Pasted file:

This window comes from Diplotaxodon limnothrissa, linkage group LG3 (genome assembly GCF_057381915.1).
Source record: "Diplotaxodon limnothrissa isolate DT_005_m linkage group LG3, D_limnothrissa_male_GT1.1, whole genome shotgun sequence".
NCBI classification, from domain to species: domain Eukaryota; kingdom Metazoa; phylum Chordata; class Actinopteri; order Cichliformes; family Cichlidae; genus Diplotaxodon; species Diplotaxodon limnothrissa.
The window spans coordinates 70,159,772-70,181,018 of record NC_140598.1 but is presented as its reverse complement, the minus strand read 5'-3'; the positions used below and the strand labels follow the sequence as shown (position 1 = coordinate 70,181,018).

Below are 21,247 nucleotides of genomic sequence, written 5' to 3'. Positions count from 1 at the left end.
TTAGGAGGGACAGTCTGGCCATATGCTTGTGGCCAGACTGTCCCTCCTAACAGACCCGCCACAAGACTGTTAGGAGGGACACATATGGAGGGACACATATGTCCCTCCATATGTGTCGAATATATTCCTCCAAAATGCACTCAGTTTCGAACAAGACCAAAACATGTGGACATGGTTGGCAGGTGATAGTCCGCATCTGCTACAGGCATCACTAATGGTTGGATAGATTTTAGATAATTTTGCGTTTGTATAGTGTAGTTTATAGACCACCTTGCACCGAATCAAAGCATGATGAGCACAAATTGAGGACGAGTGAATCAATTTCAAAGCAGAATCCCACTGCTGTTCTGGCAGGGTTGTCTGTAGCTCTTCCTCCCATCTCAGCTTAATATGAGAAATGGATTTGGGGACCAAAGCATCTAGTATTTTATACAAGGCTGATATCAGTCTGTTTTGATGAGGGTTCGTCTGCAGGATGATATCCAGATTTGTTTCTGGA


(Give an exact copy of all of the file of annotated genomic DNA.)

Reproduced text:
This window comes from Diplotaxodon limnothrissa, linkage group LG3 (genome assembly GCF_057381915.1).
Source record: "Diplotaxodon limnothrissa isolate DT_005_m linkage group LG3, D_limnothrissa_male_GT1.1, whole genome shotgun sequence".
NCBI classification, from domain to species: domain Eukaryota; kingdom Metazoa; phylum Chordata; class Actinopteri; order Cichliformes; family Cichlidae; genus Diplotaxodon; species Diplotaxodon limnothrissa.
The window spans coordinates 70,159,772-70,181,018 of record NC_140598.1 but is presented as its reverse complement, the minus strand read 5'-3'; the positions used below and the strand labels follow the sequence as shown (position 1 = coordinate 70,181,018).

Below are 21,247 nucleotides of genomic sequence, written 5' to 3'. Positions count from 1 at the left end.
TTAGGAGGGACAGTCTGGCCATATGCTTGTGGCCAGACTGTCCCTCCTAACAGACCCGCCACAAGACTGTTAGGAGGGACACATATGGAGGGACACATATGTCCCTCCATATGTGTCGAATATATTCCTCCAAAATGCACTCAGTTTCGAACAAGACCAAAACATGTGGACATGGTTGGCAGGTGATAGTCCGCATCTGCTACAGGCATCACTAATGGTTGGATAGATTTTAGATAATTTTGCGTTTGTATAGTGTAGTTTATAGACCACCTTGCACCGAATCAAAGCATGATGAGCACAAATTGAGGACGAGTGAATCAATTTCAAAGCAGAATCCCACTGCTGTTCTGGCAGGGTTGTCTGTAGCTCTTCCTCCCATCTCAGCTTAATATGAGAAATGGATTTGGGGACCAAAGCATCTAGTATTTTATACAAGGCTGATATCAGTCTGTTTTGATGAGGGTTCGTCTGCAGGATGATATCCAGATTTGTTTCTGGA